Get Virtual Machines Performance Statistics with Powershell Part 1

When sizing a VMware environment, let’s say, for optimization purposes or re-architecting the existing environment. You’ll need a baseline of current situation, meaning, in terms of capacity and performance, what considerations have to be observed. When it comes to virtual machines, you can get individual VMs performance charts in vCenter GUI, but if you want all VMs statistics in a certain period of time, that’s where PowerCLI comes in.

In this post series, I am going to get VMs performance and capacity data in the last day and export it as a report. I will try to explain each part, so you can have a better understanding of Powershell logic.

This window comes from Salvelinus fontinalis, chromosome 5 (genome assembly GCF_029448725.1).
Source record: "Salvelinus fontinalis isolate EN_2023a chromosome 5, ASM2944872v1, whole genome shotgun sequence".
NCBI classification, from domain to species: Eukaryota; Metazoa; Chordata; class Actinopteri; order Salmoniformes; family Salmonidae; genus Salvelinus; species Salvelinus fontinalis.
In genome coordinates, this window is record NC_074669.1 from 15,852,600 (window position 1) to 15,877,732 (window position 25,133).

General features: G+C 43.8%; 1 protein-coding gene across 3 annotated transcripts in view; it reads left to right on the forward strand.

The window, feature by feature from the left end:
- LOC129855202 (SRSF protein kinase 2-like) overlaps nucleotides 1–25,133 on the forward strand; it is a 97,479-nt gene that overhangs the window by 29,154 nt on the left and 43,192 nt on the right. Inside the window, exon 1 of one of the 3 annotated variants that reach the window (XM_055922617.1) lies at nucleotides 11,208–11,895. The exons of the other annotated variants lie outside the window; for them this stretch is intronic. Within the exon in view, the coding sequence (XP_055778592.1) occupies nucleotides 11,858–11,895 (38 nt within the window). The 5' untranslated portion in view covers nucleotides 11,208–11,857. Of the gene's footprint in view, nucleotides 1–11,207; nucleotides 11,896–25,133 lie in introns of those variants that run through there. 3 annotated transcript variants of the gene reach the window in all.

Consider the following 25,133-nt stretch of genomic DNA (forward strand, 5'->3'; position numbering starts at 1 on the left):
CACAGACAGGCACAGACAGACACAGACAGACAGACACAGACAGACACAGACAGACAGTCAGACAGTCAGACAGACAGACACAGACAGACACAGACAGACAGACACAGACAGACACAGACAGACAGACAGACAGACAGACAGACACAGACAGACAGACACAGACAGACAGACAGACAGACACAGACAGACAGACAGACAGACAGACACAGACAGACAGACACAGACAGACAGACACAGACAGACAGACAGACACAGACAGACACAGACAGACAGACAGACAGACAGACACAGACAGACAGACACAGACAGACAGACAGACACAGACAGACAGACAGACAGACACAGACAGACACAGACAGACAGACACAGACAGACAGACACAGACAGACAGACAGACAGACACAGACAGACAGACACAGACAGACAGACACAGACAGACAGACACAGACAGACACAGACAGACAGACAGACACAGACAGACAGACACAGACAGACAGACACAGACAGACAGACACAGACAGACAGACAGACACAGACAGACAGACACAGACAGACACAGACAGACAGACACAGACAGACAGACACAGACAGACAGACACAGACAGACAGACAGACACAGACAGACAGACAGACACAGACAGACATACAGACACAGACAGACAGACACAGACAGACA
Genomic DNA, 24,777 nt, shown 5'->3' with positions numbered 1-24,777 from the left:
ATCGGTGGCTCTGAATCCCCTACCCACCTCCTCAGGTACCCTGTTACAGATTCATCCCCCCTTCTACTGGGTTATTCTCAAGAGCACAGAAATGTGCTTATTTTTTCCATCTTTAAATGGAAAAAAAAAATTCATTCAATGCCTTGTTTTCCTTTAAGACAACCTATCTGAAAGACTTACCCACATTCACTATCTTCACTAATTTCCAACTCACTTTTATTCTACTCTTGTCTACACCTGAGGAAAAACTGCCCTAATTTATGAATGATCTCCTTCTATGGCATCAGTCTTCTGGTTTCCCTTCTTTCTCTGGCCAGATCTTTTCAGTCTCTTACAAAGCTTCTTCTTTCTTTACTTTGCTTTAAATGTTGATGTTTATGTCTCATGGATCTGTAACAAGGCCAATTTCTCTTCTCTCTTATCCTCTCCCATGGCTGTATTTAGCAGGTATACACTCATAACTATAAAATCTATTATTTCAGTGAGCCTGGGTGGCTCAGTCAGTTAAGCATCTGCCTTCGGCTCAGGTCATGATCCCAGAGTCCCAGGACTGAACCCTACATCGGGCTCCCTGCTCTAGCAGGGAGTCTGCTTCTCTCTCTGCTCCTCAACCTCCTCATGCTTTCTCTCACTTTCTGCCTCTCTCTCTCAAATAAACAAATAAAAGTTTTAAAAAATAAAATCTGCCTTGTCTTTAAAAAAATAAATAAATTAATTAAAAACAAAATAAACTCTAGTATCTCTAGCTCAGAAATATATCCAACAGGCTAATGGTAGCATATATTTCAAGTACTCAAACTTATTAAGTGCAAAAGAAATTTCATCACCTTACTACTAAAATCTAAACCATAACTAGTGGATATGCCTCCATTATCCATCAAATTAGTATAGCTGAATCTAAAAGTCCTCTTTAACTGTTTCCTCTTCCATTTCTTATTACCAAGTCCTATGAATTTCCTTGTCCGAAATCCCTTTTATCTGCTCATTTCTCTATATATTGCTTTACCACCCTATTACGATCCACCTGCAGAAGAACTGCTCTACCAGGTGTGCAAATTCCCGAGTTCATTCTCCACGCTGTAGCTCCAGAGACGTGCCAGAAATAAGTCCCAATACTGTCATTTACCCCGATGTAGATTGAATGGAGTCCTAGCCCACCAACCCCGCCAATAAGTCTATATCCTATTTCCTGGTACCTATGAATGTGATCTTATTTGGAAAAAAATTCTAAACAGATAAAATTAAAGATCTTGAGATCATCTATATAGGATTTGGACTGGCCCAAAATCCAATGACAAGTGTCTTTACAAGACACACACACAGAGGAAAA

Performance and Capacity info

I need two categories of information, one comes in virtual machine configuration, items like, Allocated memory, Disk Capacity, Number of vCPUs which can be found in Get-VM cmdlet, and the other comes in virtual machine performance statistics, which yo will have to look for in Get-Stat cmdlet. Therefore, here the challenge is combining these two outputs together as one report in a single table.

The following script gets virtual machines’ statistics for metrics, CPU, Memory, Disk, Disk Usage.

in the next blogpost, I will get into details of the script, explaining all the parts.

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